K: How was it co-writing with Aneesh?
S: It’s great. I mean, we both are disciplined, we both don’t mess around, we take it really seriously. I love that both of us can come up with a billion ideas. We’ll be in a situation where we don’t know what to do next [and] I’ll just pitch, maybe, 50 ideas, and the one that makes him start jumping up and down — it’s like, “okay, that’s the idea.” And my favorite part of our process, which is probably the hardest part of writing together but also I think the most productive, is when we write against each other. And by that I mean, we’ll often have a moment where we have different opinions on what happens next and for a long time, we’ll just argue and we’ll fight and we’ll debate. But it’s more like a courtroom… it’s just like using all these arguments to each other and then ultimately one of us will eventually concede defeat. And usually whatever idea survives is probably the best idea. Both of us are doing it for the sake of a better story and there’s zero ego between us… if an idea can survive that war between us, you know it’s gonna survive audiences’ opinions.
K: There’s a lot of Easter eggs in this film. Do you have a favorite one?
S: Yeah, I mean, my favorite one is my magnum opus… there’s a storyline happening in the background of the movie in nearly every scene, in some corner of the screen, is a plot that’s being developed that’s happening at the same time as David’s search for Margo. And it culminates into this massive ending and most people will never notice it… it’s a really cool side story to the entire movie.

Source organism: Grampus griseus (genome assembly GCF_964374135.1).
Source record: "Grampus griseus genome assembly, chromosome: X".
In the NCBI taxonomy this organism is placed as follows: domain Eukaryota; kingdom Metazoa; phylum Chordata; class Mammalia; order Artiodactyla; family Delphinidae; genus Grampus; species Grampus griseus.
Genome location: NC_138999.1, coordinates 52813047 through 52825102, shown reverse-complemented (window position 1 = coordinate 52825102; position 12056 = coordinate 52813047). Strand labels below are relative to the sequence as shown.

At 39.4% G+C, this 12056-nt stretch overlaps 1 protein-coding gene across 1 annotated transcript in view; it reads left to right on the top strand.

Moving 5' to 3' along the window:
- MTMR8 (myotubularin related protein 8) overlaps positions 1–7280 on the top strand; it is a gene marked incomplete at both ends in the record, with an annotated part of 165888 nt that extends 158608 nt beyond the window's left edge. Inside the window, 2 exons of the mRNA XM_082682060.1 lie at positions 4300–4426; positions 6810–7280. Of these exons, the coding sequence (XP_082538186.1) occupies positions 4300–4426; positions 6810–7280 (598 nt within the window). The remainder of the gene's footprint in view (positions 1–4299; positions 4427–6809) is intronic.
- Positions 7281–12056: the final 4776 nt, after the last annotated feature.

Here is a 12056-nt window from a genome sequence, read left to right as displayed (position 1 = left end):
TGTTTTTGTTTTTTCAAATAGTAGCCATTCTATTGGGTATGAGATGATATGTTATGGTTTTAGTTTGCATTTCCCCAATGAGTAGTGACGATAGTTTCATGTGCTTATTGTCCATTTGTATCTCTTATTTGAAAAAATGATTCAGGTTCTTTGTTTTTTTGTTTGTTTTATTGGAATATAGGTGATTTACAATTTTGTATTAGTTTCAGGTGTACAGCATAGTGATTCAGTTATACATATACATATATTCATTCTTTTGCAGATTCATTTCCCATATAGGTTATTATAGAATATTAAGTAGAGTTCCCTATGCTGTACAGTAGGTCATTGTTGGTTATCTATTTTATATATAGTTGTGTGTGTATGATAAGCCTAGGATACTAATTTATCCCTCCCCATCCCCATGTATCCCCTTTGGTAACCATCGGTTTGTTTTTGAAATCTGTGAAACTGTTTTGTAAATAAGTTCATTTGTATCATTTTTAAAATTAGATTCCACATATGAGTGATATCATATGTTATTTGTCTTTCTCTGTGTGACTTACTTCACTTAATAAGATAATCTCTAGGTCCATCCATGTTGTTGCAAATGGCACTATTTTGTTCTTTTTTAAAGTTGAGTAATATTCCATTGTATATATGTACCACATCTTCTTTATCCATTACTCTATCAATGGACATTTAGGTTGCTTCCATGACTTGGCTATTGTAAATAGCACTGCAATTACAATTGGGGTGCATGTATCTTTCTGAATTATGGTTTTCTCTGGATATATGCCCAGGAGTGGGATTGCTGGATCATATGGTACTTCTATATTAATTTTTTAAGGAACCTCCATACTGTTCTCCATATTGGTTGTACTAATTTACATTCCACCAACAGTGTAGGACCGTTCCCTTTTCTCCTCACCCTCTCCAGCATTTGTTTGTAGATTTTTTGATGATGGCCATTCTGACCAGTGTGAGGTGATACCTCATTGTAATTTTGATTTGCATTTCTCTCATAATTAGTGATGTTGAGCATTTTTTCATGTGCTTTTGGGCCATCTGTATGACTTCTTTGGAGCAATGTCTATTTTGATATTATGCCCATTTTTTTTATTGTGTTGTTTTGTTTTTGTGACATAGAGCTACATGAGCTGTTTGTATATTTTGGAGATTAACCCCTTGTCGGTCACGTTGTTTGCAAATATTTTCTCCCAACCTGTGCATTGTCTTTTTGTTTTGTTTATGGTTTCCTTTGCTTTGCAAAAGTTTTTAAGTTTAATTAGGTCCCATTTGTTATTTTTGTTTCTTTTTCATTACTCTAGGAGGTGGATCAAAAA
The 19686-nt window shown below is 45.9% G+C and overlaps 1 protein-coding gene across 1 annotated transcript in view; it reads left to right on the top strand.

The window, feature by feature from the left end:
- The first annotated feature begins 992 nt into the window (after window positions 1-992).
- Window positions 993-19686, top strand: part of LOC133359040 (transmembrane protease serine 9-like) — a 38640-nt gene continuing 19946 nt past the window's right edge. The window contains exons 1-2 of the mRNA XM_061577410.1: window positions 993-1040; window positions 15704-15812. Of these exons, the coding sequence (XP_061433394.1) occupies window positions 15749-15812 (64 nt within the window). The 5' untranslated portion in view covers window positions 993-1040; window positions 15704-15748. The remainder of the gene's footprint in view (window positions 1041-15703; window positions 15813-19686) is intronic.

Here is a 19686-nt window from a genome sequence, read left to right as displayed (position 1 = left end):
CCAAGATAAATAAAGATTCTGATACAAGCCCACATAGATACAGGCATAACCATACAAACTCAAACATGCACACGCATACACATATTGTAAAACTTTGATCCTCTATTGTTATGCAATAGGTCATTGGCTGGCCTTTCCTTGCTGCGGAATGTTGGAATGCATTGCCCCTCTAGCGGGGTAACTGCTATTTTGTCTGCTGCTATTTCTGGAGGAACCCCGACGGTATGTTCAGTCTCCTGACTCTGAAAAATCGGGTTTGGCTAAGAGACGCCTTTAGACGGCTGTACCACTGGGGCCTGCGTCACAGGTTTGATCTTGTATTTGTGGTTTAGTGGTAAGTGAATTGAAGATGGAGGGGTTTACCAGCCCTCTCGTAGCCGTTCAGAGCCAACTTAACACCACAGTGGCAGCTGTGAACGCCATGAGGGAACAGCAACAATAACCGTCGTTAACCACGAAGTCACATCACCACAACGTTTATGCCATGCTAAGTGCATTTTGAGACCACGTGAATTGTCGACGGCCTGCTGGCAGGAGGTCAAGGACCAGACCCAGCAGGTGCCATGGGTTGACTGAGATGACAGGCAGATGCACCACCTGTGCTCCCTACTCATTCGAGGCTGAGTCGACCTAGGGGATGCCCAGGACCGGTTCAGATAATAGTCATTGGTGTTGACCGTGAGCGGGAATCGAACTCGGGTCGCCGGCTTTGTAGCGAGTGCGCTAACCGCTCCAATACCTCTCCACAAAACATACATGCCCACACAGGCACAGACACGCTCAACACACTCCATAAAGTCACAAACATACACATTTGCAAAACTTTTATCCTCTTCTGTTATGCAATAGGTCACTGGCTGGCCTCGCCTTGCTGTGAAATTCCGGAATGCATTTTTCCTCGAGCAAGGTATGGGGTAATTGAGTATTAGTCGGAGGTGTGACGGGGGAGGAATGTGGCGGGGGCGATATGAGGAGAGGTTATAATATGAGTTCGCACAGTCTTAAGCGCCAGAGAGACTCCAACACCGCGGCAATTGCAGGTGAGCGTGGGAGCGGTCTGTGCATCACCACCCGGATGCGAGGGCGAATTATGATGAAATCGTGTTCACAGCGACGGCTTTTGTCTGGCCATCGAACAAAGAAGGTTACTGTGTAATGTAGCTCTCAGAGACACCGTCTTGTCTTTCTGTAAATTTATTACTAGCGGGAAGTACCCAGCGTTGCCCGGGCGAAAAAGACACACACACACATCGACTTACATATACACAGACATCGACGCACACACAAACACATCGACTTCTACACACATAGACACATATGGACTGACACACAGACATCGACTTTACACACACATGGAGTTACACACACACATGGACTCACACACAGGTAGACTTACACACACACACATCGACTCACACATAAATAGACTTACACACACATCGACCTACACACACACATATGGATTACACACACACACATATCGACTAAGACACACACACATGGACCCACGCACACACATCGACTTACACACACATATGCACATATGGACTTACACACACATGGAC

K: There’s been a lot of success recently with Asian-American actors with “Crazy Rich Asians” and “To All the Boys I’ve Loved Before”… is that something you guys considered or was it just kind of like, you found the actor that worked?
D: No man, I mean… we clearly wanted an Asian-American David Kim, and we wanted John Cho from the beginning, so we wrote it as a Korean-American family, but we never imagined it would be coming out the week after “Crazy Rich Asians.” That was completely just coincidence and it’s kind of a beautiful thing. So, yeah, what we were kind of trying to do in capturing this film was hopefully something that, maybe ten years from now, people would look back and not even realize what the big deal is. Because yes, it’s an Asian-American family, but it’s really [just] about a family.
K: Yeah, I didn’t even realize until I looked it up that this is the first time an Asian-American actor has headlined a mainstream thriller like this.
S: I know, we had no clue. We learned that at the same time as everybody else learned it — which is a crazy fact by the way for 2018.
K: You guys have been on Reddit a lot and super involved with the marketing of the film. Do you think marketing films like this is different in this day and age? I mean, you guys have more room to interact with audiences.
S: I can’t speak too much to the marketing, but I think, for me, this movie is something that I’ve been working on for three years. Day in and day out, it’s been my passion project. I’ve been dying to talk to anyone about it or anyone online and I’ve never been able to, but now that the film is out there and it exists, it’s so gratifying… I always go on Reddit and I read about the discussion about the movie… I was like, “if I’m a fan and I’m speculating about this movie, I would die if the creators of that movie would answer me.” So, I started doing [that] and everyone seemed to respond. It’s been cool and it’s been just as fun for me.
“Searching” is available in theaters now.
Kelly Martinez is a KCPR staff member and Cal Poly Journalism major. She conducted the interview and wrote the article.